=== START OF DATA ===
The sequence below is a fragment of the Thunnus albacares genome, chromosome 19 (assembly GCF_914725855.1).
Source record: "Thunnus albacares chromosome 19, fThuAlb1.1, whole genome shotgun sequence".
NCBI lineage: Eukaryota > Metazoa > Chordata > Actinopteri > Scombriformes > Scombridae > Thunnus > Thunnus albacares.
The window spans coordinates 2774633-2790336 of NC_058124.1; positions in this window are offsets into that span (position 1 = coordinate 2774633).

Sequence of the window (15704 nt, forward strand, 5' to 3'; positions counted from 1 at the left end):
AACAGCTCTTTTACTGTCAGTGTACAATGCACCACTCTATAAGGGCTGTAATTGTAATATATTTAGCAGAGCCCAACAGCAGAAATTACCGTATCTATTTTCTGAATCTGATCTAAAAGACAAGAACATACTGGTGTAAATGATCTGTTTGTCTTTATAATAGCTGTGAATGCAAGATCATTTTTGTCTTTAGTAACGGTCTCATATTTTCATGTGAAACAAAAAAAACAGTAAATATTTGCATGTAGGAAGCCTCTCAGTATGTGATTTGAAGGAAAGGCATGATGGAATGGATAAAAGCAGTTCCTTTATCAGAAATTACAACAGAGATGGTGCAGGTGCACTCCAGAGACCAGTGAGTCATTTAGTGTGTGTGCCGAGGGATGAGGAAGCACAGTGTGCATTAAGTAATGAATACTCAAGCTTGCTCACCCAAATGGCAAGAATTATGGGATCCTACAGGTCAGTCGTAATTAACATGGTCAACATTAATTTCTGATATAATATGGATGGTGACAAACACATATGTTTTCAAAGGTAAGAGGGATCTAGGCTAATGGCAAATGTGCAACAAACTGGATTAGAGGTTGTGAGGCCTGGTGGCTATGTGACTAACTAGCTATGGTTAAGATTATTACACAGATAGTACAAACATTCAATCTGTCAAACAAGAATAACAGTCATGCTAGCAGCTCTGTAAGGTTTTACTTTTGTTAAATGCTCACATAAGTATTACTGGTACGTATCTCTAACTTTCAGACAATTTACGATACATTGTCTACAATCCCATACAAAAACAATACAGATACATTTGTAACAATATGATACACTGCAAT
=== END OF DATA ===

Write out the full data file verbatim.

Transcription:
The sequence below is a fragment of the Thunnus albacares genome, chromosome 19 (assembly GCF_914725855.1).
Source record: "Thunnus albacares chromosome 19, fThuAlb1.1, whole genome shotgun sequence".
NCBI lineage: Eukaryota > Metazoa > Chordata > Actinopteri > Scombriformes > Scombridae > Thunnus > Thunnus albacares.
The window spans coordinates 2774633-2790336 of NC_058124.1; positions in this window are offsets into that span (position 1 = coordinate 2774633).

Sequence of the window (15704 nt, forward strand, 5' to 3'; positions counted from 1 at the left end):
AACAGCTCTTTTACTGTCAGTGTACAATGCACCACTCTATAAGGGCTGTAATTGTAATATATTTAGCAGAGCCCAACAGCAGAAATTACCGTATCTATTTTCTGAATCTGATCTAAAAGACAAGAACATACTGGTGTAAATGATCTGTTTGTCTTTATAATAGCTGTGAATGCAAGATCATTTTTGTCTTTAGTAACGGTCTCATATTTTCATGTGAAACAAAAAAAACAGTAAATATTTGCATGTAGGAAGCCTCTCAGTATGTGATTTGAAGGAAAGGCATGATGGAATGGATAAAAGCAGTTCCTTTATCAGAAATTACAACAGAGATGGTGCAGGTGCACTCCAGAGACCAGTGAGTCATTTAGTGTGTGTGCCGAGGGATGAGGAAGCACAGTGTGCATTAAGTAATGAATACTCAAGCTTGCTCACCCAAATGGCAAGAATTATGGGATCCTACAGGTCAGTCGTAATTAACATGGTCAACATTAATTTCTGATATAATATGGATGGTGACAAACACATATGTTTTCAAAGGTAAGAGGGATCTAGGCTAATGGCAAATGTGCAACAAACTGGATTAGAGGTTGTGAGGCCTGGTGGCTATGTGACTAACTAGCTATGGTTAAGATTATTACACAGATAGTACAAACATTCAATCTGTCAAACAAGAATAACAGTCATGCTAGCAGCTCTGTAAGGTTTTACTTTTGTTAAATGCTCACATAAGTATTACTGGTACGTATCTCTAACTTTCAGACAATTTACGATACATTGTCTACAATCCCATACAAAAACAATACAGATACATTTGTAACAATATGATACACTGCAAT